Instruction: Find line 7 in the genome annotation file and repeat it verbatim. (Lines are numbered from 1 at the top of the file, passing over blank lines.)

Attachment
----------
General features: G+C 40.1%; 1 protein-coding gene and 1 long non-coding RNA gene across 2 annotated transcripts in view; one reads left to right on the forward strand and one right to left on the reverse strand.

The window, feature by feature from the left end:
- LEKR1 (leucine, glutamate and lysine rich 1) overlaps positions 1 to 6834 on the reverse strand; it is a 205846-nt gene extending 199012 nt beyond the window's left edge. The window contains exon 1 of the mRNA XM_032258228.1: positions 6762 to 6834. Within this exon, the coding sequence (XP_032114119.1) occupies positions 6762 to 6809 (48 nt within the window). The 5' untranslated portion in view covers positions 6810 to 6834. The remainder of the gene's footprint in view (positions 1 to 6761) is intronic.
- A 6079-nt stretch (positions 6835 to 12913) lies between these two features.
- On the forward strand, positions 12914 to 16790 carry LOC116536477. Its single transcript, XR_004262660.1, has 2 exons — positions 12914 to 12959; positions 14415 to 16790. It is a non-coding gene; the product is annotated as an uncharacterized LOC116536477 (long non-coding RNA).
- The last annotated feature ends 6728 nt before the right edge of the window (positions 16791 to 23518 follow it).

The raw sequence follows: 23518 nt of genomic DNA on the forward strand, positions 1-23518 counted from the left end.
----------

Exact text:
The raw sequence follows: 23518 nt of genomic DNA on the forward strand, positions 1-23518 counted from the left end.